Blanchett has had a long involvement with refugee issues including serving as a goodwill ambassador for the United Nations Refugee Agency since 2016. She has the figures at her fingertips: 70 million displaced people in the world, half of them children, with an average displacement time of 19 years.
“At what cost are we maintaining our borders? What fundamental aspects of our humanity have we allowed to be eroded? As a parent, when I go to film with the UN Refugee Agency and see children in detention, my heart breaks and I just do not understand how we can allow that to happen,” she said.
Series development began in 2013, but the creators decided to set it in the early 2000s when immigrants were yet to be sent offshore. Camps on the mainland like the fictional Baxter Centre in Stateless were certainly remote, but more accessible to advocacy groups and the media than Manus Island would be.
“At the time we were starting the story, it was cloaked in silence,” said Blanchett.
At the same time, it was “highly politicised” along an increasingly bitter divide. She compared the level of debate with the public discussion around the passage of the Equal Rights Amendment in the United States, the subject of her last series, Mrs America.
“There was a level of public discourse that seems to have gone, certainly out of our culture, so that discord and disagreement and discussion is somehow turned into haranguing,” she said. Very complicated issues require nuanced discussion of the grey areas that just don’t take place. So I think now drama is the place where you can present all of those perspectives.”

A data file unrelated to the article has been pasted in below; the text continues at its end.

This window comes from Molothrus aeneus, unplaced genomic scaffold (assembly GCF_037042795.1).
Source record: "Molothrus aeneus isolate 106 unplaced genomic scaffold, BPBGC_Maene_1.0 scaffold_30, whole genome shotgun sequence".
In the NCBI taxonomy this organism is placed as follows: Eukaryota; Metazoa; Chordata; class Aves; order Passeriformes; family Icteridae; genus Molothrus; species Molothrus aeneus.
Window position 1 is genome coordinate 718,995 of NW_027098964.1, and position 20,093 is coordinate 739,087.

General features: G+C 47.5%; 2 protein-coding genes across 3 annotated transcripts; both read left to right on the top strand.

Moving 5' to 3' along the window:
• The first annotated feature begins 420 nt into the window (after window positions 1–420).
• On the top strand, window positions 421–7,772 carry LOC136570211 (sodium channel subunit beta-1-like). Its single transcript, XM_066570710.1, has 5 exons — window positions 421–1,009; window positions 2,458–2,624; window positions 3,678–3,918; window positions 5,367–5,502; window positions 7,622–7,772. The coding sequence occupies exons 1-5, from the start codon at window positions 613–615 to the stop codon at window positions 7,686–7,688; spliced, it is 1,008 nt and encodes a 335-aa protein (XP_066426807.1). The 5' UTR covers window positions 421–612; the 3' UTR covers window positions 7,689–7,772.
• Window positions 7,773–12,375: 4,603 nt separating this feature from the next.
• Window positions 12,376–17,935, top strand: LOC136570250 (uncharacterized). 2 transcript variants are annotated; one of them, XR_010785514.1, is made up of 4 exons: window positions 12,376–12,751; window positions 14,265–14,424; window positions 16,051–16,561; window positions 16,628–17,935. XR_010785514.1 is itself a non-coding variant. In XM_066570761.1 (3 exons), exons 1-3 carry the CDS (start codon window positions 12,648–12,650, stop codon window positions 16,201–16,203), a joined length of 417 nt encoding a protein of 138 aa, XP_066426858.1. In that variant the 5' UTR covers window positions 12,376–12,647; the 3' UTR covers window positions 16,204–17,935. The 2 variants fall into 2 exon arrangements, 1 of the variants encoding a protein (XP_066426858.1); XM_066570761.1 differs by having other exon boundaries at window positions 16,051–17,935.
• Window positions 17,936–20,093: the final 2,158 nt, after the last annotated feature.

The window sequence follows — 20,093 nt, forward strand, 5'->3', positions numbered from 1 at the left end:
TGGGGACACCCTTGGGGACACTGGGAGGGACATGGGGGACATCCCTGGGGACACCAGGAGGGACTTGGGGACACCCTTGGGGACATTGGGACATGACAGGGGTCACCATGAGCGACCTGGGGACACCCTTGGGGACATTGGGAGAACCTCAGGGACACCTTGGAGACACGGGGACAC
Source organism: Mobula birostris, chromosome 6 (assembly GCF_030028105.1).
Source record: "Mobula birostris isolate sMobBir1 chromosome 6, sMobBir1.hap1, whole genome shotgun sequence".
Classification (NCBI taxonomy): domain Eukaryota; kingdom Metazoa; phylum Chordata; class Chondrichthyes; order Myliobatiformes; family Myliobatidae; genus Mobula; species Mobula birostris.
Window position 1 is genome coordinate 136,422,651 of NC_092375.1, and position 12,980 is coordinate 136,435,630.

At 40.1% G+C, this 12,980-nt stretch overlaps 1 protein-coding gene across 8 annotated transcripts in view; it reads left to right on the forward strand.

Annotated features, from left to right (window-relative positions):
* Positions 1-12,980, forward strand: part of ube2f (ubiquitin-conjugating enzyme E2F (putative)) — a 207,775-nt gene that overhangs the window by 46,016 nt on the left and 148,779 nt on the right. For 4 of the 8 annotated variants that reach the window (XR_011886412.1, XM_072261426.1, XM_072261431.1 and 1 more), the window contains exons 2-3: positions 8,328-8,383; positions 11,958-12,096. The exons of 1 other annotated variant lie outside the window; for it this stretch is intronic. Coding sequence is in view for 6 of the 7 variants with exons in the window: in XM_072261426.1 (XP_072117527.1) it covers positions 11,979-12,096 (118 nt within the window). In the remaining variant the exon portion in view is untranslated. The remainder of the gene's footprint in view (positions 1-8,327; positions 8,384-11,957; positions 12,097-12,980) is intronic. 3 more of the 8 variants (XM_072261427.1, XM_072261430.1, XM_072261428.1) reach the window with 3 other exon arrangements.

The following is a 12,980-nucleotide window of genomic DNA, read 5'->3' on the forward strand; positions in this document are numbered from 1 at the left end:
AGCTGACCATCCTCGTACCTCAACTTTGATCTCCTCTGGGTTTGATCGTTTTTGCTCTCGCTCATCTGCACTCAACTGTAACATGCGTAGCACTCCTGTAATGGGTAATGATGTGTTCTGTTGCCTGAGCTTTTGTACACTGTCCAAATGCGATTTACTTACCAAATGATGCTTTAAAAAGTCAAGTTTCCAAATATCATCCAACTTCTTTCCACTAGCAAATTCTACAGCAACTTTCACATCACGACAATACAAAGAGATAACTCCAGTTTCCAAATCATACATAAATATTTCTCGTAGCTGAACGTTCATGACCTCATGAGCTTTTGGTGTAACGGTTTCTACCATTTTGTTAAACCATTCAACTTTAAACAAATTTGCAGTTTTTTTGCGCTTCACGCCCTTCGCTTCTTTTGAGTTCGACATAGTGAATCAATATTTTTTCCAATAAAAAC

In a talk largely confined to Stateless, Blanchett did respond to a question about the ramifications of Harvey Weinstein’s conviction.
Time to move forwards, she said. “I think women have for far too long been separated from each other, but I’ve noticed a way that the songlines between women creating work have deepened. Women are circling the wagons, not in an exclusive sense, but being more open about roadblocks or difficulties or moments of failure.”
One change, at least, she has on record.
“The last few years, every set I’ve been on I would go on a walk through in the morning and I would take a little picture, just for myself, of who was behind the camera. One morning I was one woman among 35 men. And I thought ‘I’ve been doing this for 20 years. I have been the only woman on set, in front of the camera or as a crew member, for 20 years’,” she said.
“But in the last couple of years I did Mrs America and Stateless and there was parity. And I thought ‘I really enjoy this’. It’s about making that change permanent.”
Stephanie Bunbury is a film and culture writer for The Age and The Sydney Morning Herald.